After reading this at least half of you are probably denying the truth to the core saying this is not the case but in the back of your mind you know it is the truth. The other half of you who have pleaded guilty and are probably wondering how you may go about preventing such a situation. The answer is simple. Come straight out with your friends or the people you know, tell them your roster is full or if you’re a new team tell them you don’t think it will work out. They’re your friends, they will understand and if not they’re proving your decision to be right and you have nothing to worry about. It’s only a game and they’ll get over it. Keep in mind when you’re building your roster you are not only looking for the best player but the best person or people you can find. Internal conflicts or fighting is the number one way to prevent your team from going somewhere. Also keep in mind the less people on your team the less conflicts in interests and the less likely it is that a fight will occur.
Now that we have that issue taken care of, it is time to go into the game and discuss the actions that need to be taken once you’ve got your team together. When playing in scrims or matches, it is important to keep in-game talking to a minimum. Ventrilo, although useful in some cases, usually does more harm then good. In-game works very nicely when the server voice codec is changed and the quality is raised. You should go over T strats and CT setups prior to scrimming. A server comes in very handy at this point and is well worth the investment. In terms of scrimming and practice time, realistically a good team puts in at least six hours a day. If this is not a possibility then it is important to realize strats, setups and drills with the team are much more beneficial than constant scrims. Improving teamwork and strategy help greatly, contrary to popular opinion. Use your time wisely. It’s important to have fun and be productive at the same time.
We have gone over the basic creation of a team and how you should go about your practice schedules, but now comes the most overlooked part of team creation and success: attitude. There is a gigantic lack of maturity in the Counter-Strike community and in eSports as a whole. You can blame age all you want, but that is the easy way out. I have been in teams with thirteen year olds that have played better and acted more grown up then a players in their twenties. If you want to be mature you can be, no matter what your age or personality. Listen to those in charge and if you care enough it will come to you. Besides the little fights and arguments that go on in less developed teams now and then, in-game actions are very important as well. If you find yourself or members of your team constantly fighting with the other teams or accusing them of hacking it is time to put them on the spot and see if they are really worth the trouble they are bringing to you. It is very important to maintain a professional attitude towards those within the team and towards the rest of the community. How others view you is essential to your success. As we all know, CAL and other major leagues in this community play favorites when it comes to who moves up and advances within the league. I am not bashing them for doing so, in fact I think it is essential that they do this in order to run a professional and respectable organization themselves. With league advancement your team will usually become more popular and widely known throughout the community. When this happens, I know what you’ll be thinking: you want to get sponsored. Getting sponsored isn’t an easy process by any means and I am not about to go into details on how you can go about doing so. Just keep in mind it is essential to your success that you maintain a professional attitude and act maturely throughout the community at all times. Look at yourselves from another point of view and see what you think. You always want to look like a good respectable team in the eyes of the community.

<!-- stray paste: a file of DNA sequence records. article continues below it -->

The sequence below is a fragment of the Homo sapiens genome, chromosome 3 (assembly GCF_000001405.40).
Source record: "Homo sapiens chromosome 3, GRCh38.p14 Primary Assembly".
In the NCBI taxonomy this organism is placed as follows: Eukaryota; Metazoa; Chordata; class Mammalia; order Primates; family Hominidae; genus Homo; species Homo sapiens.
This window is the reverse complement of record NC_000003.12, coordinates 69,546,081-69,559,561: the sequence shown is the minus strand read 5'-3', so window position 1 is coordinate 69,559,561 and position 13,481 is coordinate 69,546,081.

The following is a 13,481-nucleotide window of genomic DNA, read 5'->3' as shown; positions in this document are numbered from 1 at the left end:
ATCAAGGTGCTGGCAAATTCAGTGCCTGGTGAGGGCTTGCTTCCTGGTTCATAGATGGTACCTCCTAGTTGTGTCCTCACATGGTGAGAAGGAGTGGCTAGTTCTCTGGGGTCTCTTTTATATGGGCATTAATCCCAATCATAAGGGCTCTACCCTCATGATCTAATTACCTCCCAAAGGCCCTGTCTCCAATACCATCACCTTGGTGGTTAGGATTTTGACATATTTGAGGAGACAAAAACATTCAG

Most of the ideas and tactics I just went over are probably second nature to those of you who consider yourself to be more advanced in the community. This article isn’t meant to teach everyone how to run their team or play this game, it’s meant to be used as a guideline or as a form of motivation to those who feel as if they are slowly slipping away from the top. The game of Counter-Strike is easily 80% mental and it is essential to realize this to make it in this sport. I have gone though these steps and in fact I am still in the process. Please take my advice and use it to your advantage. I am only trying to help and I feel it has worked for me, now let it do the same for you.